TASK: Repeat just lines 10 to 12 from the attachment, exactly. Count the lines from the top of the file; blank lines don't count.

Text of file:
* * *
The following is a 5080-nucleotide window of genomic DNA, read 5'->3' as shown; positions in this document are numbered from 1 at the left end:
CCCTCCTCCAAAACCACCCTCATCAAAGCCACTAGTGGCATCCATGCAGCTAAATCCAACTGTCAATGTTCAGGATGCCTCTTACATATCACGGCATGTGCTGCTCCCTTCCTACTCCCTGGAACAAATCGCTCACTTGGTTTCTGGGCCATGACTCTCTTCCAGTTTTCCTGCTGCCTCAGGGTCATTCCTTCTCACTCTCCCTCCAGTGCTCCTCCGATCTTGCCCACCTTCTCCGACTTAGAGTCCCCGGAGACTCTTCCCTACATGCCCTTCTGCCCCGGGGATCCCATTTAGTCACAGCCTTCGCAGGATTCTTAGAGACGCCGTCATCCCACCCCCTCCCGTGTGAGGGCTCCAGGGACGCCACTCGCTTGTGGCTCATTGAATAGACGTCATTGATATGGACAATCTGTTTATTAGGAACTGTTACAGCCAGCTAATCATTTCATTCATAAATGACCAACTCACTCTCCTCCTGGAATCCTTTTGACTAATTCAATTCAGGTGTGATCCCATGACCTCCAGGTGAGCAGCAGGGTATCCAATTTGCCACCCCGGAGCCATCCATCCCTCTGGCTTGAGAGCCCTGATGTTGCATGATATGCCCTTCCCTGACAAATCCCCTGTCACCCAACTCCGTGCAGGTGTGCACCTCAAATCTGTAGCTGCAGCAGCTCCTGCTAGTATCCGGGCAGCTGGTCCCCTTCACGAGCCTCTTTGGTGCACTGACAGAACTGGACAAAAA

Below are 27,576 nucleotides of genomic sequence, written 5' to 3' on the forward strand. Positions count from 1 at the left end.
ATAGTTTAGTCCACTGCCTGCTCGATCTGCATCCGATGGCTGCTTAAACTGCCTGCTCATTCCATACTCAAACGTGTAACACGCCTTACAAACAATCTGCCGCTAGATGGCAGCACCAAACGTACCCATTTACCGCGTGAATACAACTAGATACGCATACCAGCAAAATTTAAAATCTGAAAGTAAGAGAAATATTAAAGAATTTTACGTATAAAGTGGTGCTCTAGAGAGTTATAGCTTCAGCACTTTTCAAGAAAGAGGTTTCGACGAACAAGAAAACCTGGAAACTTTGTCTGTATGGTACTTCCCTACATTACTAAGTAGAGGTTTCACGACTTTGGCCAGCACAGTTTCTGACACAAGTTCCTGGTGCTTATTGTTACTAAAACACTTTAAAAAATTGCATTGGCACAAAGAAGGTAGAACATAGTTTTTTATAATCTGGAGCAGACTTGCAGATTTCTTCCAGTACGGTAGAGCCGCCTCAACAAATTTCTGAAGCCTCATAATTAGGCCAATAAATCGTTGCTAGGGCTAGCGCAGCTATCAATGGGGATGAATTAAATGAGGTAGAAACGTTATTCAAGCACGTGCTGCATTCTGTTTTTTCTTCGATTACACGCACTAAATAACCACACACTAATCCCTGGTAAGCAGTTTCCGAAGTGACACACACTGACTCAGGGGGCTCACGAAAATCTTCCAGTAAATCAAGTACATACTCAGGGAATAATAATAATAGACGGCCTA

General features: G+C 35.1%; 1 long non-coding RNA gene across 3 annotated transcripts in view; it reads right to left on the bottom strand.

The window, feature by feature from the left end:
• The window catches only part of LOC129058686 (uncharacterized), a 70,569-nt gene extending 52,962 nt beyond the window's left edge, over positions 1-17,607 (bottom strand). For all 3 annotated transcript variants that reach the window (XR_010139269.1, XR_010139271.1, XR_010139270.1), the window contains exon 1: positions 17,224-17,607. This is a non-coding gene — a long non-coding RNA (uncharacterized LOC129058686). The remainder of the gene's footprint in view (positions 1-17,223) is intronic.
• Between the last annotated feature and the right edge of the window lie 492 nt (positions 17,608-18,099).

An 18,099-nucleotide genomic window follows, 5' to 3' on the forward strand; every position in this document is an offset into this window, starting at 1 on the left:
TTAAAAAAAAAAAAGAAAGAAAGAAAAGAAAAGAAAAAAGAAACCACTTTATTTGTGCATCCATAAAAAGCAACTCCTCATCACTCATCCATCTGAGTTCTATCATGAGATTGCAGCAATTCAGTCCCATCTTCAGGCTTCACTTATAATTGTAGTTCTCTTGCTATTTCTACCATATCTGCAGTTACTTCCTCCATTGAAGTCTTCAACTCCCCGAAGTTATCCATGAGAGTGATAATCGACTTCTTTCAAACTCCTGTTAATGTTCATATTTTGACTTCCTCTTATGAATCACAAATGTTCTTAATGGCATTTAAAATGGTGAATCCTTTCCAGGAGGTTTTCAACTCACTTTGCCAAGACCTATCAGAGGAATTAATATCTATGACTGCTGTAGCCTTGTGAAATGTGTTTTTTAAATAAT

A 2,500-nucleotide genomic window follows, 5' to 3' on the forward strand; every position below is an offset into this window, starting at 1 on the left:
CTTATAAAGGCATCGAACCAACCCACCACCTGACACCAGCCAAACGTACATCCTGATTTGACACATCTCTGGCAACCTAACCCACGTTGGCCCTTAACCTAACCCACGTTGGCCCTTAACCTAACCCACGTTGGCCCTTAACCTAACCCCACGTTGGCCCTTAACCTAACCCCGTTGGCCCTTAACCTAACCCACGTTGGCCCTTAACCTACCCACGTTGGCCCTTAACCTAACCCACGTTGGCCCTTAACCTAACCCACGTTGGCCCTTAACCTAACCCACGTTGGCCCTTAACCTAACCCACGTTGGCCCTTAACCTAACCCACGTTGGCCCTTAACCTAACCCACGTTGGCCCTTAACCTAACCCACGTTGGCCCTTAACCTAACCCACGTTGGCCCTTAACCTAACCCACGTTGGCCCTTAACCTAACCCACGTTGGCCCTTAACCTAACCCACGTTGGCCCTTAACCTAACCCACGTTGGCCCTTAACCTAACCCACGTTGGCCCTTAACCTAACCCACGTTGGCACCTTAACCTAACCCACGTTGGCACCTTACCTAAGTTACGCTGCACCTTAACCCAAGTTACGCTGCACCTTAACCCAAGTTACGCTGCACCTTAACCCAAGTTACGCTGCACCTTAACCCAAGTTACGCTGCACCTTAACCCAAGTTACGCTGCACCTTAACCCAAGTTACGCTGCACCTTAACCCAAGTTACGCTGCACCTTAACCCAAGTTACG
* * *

TTAAAAAAAAAAAAGAAAGAAAGAAAAGAAAAGAAAAAAGAAACCACTTTATTTGTGCATCCATAAAAAGCAACTCCTCATCACTCATCCATCTGAGTTCTATCATGAGATTGCAGCAATTCAGTCCCATCTTCAGGCTTCACTTATAATTGTAGTTCTCTTGCTATTTCTACCATATCTGCAGTTACTTCCTCCATTGAAGTCTTCAACTCCCCGAAGTTATCCATGAGAGTGATAATCGACTTCTTTCAAACTCCTGTTAATGTTCATATTTTGACTTCCTCTTATGAATCACAAATGTTCTTAATGGCATTTAAAATGGTGAATCCTTTCCAGGAGGTTTTCAACTCACTTTGCCAAGACCTATCAGAGGAATTAATATCTATGACTGCTGTAGCCTTGTGAAATGTGTTTTTTAAATAAT

A 2,500-nucleotide genomic window follows, 5' to 3' on the forward strand; every position below is an offset into this window, starting at 1 on the left:
CTTATAAAGGCATCGAACCAACCCACCACCTGACACCAGCCAAACGTACATCCTGATTTGACACATCTCTGGCAACCTAACCCACGTTGGCCCTTAACCTAACCCACGTTGGCCCTTAACCTAACCCACGTTGGCCCTTAACCTAACCCCACGTTGGCCCTTAACCTAACCCCGTTGGCCCTTAACCTAACCCACGTTGGCCCTTAACCTACCCACGTTGGCCCTTAACCTAACCCACGTTGGCCCTTAACCTAACCCACGTTGGCCCTTAACCTAACCCACGTTGGCCCTTAACCTAACCCACGTTGGCCCTTAACCTAACCCACGTTGGCCCTTAACCTAACCCACGTTGGCCCTTAACCTAACCCACGTTGGCCCTTAACCTAACCCACGTTGGCCCTTAACCTAACCCACGTTGGCCCTTAACCTAACCCACGTTGGCCCTTAACCTAACCCACGTTGGCCCTTAACCTAACCCACGTTGGCCCTTAACCTAACCCACGTTGGCCCTTAACCTAACCCACGTTGGCACCTTAACCTAACCCACGTTGGCACCTTACCTAAGTTACGCTGCACCTTAACCCAAGTTACGCTGCACCTTAACCCAAGTTACGCTGCACCTTAACCCAAGTTACGCTGCACCTTAACCCAAGTTACGCTGCACCTTAACCCAAGTTACGCTGCACCTTAACCCAAGTTACGCTGCACCTTAACCCAAGTTACGCTGCACCTTAACCCAAGTTACG